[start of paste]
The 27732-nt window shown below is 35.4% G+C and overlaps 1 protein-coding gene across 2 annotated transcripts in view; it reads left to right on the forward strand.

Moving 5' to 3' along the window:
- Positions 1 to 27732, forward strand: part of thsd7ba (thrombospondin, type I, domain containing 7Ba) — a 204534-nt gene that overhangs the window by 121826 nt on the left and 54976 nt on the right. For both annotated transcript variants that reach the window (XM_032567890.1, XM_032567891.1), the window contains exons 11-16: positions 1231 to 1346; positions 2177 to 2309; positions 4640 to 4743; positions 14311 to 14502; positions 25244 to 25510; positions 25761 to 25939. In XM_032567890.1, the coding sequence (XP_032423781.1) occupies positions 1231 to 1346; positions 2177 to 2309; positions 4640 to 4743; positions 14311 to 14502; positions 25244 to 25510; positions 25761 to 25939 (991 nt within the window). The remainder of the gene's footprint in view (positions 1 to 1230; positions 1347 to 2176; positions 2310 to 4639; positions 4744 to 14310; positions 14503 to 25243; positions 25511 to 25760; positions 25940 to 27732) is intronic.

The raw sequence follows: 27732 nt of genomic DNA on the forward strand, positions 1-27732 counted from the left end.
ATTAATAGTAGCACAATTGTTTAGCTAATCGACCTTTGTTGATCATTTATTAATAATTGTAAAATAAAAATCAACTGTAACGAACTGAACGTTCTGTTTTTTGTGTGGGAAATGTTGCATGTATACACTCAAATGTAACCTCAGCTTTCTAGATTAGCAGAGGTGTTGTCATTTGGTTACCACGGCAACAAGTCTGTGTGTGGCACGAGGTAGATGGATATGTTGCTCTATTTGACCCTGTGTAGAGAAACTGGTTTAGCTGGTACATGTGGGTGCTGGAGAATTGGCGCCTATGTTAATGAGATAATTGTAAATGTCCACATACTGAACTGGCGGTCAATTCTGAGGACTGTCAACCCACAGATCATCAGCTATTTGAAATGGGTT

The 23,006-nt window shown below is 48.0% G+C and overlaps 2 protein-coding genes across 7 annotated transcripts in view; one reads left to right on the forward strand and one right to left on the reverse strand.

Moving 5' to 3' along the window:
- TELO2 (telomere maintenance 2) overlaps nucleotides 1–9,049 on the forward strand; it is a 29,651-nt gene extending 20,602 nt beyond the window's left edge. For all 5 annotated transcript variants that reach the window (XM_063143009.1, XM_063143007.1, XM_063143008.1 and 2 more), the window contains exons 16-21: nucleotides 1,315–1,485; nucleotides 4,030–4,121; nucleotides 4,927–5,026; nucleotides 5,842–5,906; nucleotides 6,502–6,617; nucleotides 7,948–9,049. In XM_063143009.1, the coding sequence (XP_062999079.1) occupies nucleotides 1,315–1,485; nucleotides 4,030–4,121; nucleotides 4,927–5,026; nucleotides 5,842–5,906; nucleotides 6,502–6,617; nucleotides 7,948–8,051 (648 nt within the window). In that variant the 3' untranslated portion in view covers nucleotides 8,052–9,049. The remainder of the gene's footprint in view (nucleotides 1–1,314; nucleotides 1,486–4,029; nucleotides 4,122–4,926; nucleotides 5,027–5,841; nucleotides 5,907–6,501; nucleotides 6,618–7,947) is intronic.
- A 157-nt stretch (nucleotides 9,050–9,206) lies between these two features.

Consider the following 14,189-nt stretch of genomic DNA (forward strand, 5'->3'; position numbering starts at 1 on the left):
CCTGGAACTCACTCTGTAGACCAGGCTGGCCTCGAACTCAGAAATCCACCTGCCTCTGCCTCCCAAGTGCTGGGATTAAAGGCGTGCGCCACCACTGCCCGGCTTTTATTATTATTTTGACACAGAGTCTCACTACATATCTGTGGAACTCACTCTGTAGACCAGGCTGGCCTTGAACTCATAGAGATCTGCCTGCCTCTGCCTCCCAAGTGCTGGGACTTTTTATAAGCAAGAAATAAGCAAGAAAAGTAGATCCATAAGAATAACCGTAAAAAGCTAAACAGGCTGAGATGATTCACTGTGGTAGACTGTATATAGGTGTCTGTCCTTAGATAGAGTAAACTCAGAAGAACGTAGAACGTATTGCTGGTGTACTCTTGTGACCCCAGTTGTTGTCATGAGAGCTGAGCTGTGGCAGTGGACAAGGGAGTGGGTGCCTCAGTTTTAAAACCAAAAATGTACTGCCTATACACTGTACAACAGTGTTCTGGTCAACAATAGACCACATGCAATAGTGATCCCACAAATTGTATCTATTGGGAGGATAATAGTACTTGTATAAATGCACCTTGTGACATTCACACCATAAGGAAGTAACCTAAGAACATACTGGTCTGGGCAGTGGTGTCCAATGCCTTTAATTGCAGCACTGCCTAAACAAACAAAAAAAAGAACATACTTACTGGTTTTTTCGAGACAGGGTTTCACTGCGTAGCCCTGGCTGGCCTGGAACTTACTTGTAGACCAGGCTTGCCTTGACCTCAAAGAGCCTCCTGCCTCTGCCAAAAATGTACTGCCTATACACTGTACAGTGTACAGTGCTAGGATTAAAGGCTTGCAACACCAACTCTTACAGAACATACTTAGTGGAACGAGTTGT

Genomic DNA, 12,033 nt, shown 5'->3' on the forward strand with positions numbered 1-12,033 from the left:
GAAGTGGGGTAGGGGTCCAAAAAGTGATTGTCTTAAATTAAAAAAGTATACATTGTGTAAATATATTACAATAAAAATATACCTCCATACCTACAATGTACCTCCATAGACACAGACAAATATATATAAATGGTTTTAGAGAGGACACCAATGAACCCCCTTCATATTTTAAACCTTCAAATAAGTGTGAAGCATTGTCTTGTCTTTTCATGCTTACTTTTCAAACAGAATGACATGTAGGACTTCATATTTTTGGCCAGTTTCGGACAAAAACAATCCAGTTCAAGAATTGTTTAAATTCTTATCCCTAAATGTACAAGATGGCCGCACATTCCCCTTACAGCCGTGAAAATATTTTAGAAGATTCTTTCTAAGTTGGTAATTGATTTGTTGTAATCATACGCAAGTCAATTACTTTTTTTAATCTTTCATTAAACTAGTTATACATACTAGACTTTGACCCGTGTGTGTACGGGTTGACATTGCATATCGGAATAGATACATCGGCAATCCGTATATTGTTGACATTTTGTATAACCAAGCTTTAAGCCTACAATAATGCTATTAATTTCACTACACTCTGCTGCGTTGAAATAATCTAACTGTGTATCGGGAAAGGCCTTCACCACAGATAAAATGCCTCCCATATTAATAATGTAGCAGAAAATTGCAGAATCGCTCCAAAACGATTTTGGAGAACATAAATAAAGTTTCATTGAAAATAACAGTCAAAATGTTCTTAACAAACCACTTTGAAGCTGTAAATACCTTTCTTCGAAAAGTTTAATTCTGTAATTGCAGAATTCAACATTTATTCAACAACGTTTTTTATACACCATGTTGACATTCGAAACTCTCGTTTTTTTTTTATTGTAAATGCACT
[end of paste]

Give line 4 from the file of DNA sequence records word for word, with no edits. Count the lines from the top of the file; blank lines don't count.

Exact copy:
The raw sequence follows: 27732 nt of genomic DNA on the forward strand, positions 1-27732 counted from the left end.